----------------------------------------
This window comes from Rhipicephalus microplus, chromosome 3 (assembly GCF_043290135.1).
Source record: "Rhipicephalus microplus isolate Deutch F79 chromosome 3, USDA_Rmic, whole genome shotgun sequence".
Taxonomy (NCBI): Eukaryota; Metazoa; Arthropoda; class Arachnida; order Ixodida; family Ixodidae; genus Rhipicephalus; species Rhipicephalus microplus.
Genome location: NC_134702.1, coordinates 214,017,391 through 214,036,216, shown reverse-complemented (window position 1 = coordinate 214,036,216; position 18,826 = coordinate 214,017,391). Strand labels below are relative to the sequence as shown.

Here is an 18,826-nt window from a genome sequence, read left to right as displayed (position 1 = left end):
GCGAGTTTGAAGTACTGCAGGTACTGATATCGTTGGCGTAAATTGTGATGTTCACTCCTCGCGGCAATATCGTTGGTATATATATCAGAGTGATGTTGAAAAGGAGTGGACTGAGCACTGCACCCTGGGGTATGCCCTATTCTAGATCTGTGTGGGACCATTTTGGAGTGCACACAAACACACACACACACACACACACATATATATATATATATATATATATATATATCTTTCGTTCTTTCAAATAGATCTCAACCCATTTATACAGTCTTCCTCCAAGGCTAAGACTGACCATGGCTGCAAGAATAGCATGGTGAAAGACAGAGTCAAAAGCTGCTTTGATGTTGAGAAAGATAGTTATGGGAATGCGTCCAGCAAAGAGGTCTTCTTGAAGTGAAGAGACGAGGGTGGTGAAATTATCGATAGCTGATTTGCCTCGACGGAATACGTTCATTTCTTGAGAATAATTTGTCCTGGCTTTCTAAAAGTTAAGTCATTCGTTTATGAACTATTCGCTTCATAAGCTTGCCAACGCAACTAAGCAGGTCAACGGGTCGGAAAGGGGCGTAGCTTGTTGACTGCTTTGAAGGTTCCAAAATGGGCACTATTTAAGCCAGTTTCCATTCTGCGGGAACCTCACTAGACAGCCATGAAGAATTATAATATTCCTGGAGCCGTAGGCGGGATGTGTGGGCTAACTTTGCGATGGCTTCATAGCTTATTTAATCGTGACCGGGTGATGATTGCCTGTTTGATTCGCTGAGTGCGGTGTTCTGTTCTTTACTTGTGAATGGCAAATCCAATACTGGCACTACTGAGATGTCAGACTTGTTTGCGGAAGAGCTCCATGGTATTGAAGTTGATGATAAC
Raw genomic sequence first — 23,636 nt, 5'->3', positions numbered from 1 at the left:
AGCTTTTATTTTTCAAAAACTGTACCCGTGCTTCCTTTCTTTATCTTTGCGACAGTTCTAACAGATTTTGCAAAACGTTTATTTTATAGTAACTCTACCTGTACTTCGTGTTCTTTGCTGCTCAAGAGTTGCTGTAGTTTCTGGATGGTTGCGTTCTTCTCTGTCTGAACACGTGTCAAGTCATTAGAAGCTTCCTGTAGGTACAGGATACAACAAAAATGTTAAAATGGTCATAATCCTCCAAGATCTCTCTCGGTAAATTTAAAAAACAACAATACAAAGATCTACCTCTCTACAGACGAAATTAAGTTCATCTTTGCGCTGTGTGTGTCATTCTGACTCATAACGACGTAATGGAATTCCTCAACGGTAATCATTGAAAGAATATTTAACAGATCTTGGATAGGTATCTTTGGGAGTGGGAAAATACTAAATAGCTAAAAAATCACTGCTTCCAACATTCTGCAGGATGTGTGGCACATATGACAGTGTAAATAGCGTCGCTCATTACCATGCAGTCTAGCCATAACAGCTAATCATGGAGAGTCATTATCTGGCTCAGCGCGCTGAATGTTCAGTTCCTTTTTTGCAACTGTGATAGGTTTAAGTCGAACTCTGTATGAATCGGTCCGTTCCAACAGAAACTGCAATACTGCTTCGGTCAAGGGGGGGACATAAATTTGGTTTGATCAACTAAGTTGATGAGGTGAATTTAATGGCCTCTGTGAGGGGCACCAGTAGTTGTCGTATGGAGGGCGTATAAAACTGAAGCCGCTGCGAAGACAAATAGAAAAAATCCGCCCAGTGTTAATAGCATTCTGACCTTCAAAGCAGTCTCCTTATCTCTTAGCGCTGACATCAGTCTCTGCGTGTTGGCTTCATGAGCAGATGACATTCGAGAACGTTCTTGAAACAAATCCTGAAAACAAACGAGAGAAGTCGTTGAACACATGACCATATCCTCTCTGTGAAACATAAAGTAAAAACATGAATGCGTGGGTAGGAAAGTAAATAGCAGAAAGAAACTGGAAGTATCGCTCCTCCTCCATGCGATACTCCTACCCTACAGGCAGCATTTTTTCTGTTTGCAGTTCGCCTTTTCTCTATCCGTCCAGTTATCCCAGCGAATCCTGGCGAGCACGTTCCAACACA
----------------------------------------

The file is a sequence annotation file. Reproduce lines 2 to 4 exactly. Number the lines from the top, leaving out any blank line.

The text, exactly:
Source record: "Rhipicephalus microplus isolate Deutch F79 chromosome 3, USDA_Rmic, whole genome shotgun sequence".
Taxonomy (NCBI): Eukaryota; Metazoa; Arthropoda; class Arachnida; order Ixodida; family Ixodidae; genus Rhipicephalus; species Rhipicephalus microplus.
Genome location: NC_134702.1, coordinates 214,017,391 through 214,036,216, shown reverse-complemented (window position 1 = coordinate 214,036,216; position 18,826 = coordinate 214,017,391). Strand labels below are relative to the sequence as shown.